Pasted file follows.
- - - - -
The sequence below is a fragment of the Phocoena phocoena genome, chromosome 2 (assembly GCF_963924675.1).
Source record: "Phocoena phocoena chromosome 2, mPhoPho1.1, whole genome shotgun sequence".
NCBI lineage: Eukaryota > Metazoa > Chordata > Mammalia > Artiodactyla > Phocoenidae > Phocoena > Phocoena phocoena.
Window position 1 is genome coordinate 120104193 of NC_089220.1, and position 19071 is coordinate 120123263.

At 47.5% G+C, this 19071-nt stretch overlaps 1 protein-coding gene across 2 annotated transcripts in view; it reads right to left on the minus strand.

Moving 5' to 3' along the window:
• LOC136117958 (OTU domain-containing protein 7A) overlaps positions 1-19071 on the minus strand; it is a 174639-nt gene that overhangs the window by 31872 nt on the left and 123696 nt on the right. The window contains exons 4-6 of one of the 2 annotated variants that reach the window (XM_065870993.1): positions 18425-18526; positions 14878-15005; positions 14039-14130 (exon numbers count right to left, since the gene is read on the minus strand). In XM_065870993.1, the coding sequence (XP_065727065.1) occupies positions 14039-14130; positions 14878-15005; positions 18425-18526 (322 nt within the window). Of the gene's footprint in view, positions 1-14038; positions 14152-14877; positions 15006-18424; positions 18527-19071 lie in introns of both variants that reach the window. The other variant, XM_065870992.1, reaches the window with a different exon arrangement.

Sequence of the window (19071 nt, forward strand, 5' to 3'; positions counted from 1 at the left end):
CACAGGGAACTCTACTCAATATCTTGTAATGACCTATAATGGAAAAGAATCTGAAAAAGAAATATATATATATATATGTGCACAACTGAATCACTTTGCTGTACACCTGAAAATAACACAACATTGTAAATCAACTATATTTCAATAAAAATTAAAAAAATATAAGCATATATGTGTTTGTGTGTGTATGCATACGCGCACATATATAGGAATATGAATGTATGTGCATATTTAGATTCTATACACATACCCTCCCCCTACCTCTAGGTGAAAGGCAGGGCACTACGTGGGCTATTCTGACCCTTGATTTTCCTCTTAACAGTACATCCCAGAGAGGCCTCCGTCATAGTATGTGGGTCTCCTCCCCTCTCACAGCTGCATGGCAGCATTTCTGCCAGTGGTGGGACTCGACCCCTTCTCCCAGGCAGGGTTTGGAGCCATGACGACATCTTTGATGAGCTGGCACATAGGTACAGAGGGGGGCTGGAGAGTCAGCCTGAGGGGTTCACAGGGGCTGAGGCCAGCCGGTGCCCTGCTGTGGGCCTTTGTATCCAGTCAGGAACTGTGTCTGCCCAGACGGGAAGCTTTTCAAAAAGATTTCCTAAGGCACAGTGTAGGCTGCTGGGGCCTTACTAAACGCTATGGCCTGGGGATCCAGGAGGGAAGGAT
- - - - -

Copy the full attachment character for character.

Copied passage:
The sequence below is a fragment of the Phocoena phocoena genome, chromosome 2 (assembly GCF_963924675.1).
Source record: "Phocoena phocoena chromosome 2, mPhoPho1.1, whole genome shotgun sequence".
NCBI lineage: Eukaryota > Metazoa > Chordata > Mammalia > Artiodactyla > Phocoenidae > Phocoena > Phocoena phocoena.
Window position 1 is genome coordinate 120104193 of NC_089220.1, and position 19071 is coordinate 120123263.

At 47.5% G+C, this 19071-nt stretch overlaps 1 protein-coding gene across 2 annotated transcripts in view; it reads right to left on the minus strand.

Moving 5' to 3' along the window:
• LOC136117958 (OTU domain-containing protein 7A) overlaps positions 1-19071 on the minus strand; it is a 174639-nt gene that overhangs the window by 31872 nt on the left and 123696 nt on the right. The window contains exons 4-6 of one of the 2 annotated variants that reach the window (XM_065870993.1): positions 18425-18526; positions 14878-15005; positions 14039-14130 (exon numbers count right to left, since the gene is read on the minus strand). In XM_065870993.1, the coding sequence (XP_065727065.1) occupies positions 14039-14130; positions 14878-15005; positions 18425-18526 (322 nt within the window). Of the gene's footprint in view, positions 1-14038; positions 14152-14877; positions 15006-18424; positions 18527-19071 lie in introns of both variants that reach the window. The other variant, XM_065870992.1, reaches the window with a different exon arrangement.

Sequence of the window (19071 nt, forward strand, 5' to 3'; positions counted from 1 at the left end):
CACAGGGAACTCTACTCAATATCTTGTAATGACCTATAATGGAAAAGAATCTGAAAAAGAAATATATATATATATATGTGCACAACTGAATCACTTTGCTGTACACCTGAAAATAACACAACATTGTAAATCAACTATATTTCAATAAAAATTAAAAAAATATAAGCATATATGTGTTTGTGTGTGTATGCATACGCGCACATATATAGGAATATGAATGTATGTGCATATTTAGATTCTATACACATACCCTCCCCCTACCTCTAGGTGAAAGGCAGGGCACTACGTGGGCTATTCTGACCCTTGATTTTCCTCTTAACAGTACATCCCAGAGAGGCCTCCGTCATAGTATGTGGGTCTCCTCCCCTCTCACAGCTGCATGGCAGCATTTCTGCCAGTGGTGGGACTCGACCCCTTCTCCCAGGCAGGGTTTGGAGCCATGACGACATCTTTGATGAGCTGGCACATAGGTACAGAGGGGGGCTGGAGAGTCAGCCTGAGGGGTTCACAGGGGCTGAGGCCAGCCGGTGCCCTGCTGTGGGCCTTTGTATCCAGTCAGGAACTGTGTCTGCCCAGACGGGAAGCTTTTCAAAAAGATTTCCTAAGGCACAGTGTAGGCTGCTGGGGCCTTACTAAACGCTATGGCCTGGGGATCCAGGAGGGAAGGAT